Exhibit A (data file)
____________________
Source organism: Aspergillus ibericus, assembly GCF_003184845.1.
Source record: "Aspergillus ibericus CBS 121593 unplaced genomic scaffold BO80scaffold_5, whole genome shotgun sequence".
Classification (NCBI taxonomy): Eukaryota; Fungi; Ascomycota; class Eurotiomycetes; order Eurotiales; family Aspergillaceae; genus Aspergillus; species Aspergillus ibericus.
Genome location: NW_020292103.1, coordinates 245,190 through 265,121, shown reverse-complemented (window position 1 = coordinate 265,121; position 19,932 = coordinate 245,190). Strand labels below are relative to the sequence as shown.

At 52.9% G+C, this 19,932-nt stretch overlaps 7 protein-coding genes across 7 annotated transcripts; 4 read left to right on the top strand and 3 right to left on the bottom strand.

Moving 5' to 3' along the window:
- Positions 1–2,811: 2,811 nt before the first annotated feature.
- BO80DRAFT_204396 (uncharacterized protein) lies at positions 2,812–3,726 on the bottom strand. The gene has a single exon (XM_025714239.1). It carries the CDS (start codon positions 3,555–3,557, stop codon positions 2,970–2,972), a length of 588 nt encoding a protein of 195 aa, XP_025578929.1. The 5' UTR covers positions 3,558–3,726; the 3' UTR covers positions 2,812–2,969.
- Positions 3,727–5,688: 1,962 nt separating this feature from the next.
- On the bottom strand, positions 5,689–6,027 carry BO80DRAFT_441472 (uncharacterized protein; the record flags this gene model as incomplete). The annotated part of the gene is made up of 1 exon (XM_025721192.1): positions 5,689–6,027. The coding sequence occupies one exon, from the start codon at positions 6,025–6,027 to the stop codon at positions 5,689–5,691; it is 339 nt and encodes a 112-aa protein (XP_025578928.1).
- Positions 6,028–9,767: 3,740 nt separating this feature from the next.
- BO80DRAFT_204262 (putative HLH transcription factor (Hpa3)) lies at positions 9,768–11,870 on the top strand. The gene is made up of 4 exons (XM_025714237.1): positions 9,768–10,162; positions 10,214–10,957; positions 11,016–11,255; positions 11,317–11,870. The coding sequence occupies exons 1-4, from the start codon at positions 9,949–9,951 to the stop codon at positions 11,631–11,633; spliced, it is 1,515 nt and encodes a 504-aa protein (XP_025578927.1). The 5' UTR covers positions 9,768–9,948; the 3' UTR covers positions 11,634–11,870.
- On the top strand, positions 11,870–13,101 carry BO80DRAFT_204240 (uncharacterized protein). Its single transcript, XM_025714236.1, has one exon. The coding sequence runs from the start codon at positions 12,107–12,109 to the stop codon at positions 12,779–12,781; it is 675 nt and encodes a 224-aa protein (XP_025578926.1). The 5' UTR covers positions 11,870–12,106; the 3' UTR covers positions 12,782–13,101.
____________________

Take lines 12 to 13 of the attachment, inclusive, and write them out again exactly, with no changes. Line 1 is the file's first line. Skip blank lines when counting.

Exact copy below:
- BO80DRAFT_204262 (putative HLH transcription factor (Hpa3)) lies at positions 9,768–11,870 on the top strand. The gene is made up of 4 exons (XM_025714237.1): positions 9,768–10,162; positions 10,214–10,957; positions 11,016–11,255; positions 11,317–11,870. The coding sequence occupies exons 1-4, from the start codon at positions 9,949–9,951 to the stop codon at positions 11,631–11,633; spliced, it is 1,515 nt and encodes a 504-aa protein (XP_025578927.1). The 5' UTR covers positions 9,768–9,948; the 3' UTR covers positions 11,634–11,870.
- On the top strand, positions 11,870–13,101 carry BO80DRAFT_204240 (uncharacterized protein). Its single transcript, XM_025714236.1, has one exon. The coding sequence runs from the start codon at positions 12,107–12,109 to the stop codon at positions 12,779–12,781; it is 675 nt and encodes a 224-aa protein (XP_025578926.1). The 5' UTR covers positions 11,870–12,106; the 3' UTR covers positions 12,782–13,101.